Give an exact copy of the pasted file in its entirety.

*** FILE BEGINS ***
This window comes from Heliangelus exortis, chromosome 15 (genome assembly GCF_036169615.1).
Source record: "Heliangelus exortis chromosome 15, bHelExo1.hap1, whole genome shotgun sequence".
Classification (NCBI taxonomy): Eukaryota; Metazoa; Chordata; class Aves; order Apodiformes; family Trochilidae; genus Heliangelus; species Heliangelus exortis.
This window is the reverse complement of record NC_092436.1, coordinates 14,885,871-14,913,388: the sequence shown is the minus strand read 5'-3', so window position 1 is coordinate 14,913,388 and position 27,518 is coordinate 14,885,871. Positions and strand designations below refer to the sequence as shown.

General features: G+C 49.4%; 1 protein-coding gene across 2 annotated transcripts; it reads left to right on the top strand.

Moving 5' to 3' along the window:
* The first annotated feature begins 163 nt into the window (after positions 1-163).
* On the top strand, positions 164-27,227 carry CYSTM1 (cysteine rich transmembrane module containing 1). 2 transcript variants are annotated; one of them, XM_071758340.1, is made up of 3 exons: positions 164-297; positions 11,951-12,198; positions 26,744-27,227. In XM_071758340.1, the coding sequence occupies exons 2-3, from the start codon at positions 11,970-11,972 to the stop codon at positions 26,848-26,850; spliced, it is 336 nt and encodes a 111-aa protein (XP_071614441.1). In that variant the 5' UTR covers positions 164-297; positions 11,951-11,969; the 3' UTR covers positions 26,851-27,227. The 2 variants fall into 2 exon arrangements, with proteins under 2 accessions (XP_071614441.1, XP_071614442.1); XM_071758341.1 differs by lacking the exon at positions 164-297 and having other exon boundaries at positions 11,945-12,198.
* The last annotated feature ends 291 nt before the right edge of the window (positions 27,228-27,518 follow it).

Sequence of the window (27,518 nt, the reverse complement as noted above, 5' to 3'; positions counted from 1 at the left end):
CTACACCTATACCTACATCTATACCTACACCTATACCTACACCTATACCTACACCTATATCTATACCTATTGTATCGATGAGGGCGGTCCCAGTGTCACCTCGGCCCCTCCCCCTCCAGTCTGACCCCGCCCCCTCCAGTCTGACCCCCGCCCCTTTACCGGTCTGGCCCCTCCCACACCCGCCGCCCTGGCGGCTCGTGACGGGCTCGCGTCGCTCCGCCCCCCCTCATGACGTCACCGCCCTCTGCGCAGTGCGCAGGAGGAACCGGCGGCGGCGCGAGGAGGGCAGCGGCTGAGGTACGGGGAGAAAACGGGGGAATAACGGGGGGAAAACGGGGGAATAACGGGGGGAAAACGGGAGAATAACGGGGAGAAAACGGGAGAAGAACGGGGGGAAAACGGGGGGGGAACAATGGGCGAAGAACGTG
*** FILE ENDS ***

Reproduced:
This window comes from Heliangelus exortis, chromosome 15 (genome assembly GCF_036169615.1).
Source record: "Heliangelus exortis chromosome 15, bHelExo1.hap1, whole genome shotgun sequence".
Classification (NCBI taxonomy): Eukaryota; Metazoa; Chordata; class Aves; order Apodiformes; family Trochilidae; genus Heliangelus; species Heliangelus exortis.
This window is the reverse complement of record NC_092436.1, coordinates 14,885,871-14,913,388: the sequence shown is the minus strand read 5'-3', so window position 1 is coordinate 14,913,388 and position 27,518 is coordinate 14,885,871. Positions and strand designations below refer to the sequence as shown.

General features: G+C 49.4%; 1 protein-coding gene across 2 annotated transcripts; it reads left to right on the top strand.

Moving 5' to 3' along the window:
* The first annotated feature begins 163 nt into the window (after positions 1-163).
* On the top strand, positions 164-27,227 carry CYSTM1 (cysteine rich transmembrane module containing 1). 2 transcript variants are annotated; one of them, XM_071758340.1, is made up of 3 exons: positions 164-297; positions 11,951-12,198; positions 26,744-27,227. In XM_071758340.1, the coding sequence occupies exons 2-3, from the start codon at positions 11,970-11,972 to the stop codon at positions 26,848-26,850; spliced, it is 336 nt and encodes a 111-aa protein (XP_071614441.1). In that variant the 5' UTR covers positions 164-297; positions 11,951-11,969; the 3' UTR covers positions 26,851-27,227. The 2 variants fall into 2 exon arrangements, with proteins under 2 accessions (XP_071614441.1, XP_071614442.1); XM_071758341.1 differs by lacking the exon at positions 164-297 and having other exon boundaries at positions 11,945-12,198.
* The last annotated feature ends 291 nt before the right edge of the window (positions 27,228-27,518 follow it).

Sequence of the window (27,518 nt, the reverse complement as noted above, 5' to 3'; positions counted from 1 at the left end):
CTACACCTATACCTACATCTATACCTACACCTATACCTACACCTATACCTACACCTATATCTATACCTATTGTATCGATGAGGGCGGTCCCAGTGTCACCTCGGCCCCTCCCCCTCCAGTCTGACCCCGCCCCCTCCAGTCTGACCCCCGCCCCTTTACCGGTCTGGCCCCTCCCACACCCGCCGCCCTGGCGGCTCGTGACGGGCTCGCGTCGCTCCGCCCCCCCTCATGACGTCACCGCCCTCTGCGCAGTGCGCAGGAGGAACCGGCGGCGGCGCGAGGAGGGCAGCGGCTGAGGTACGGGGAGAAAACGGGGGAATAACGGGGGGAAAACGGGGGAATAACGGGGGGAAAACGGGAGAATAACGGGGAGAAAACGGGAGAAGAACGGGGGGAAAACGGGGGGGGAACAATGGGCGAAGAACGTG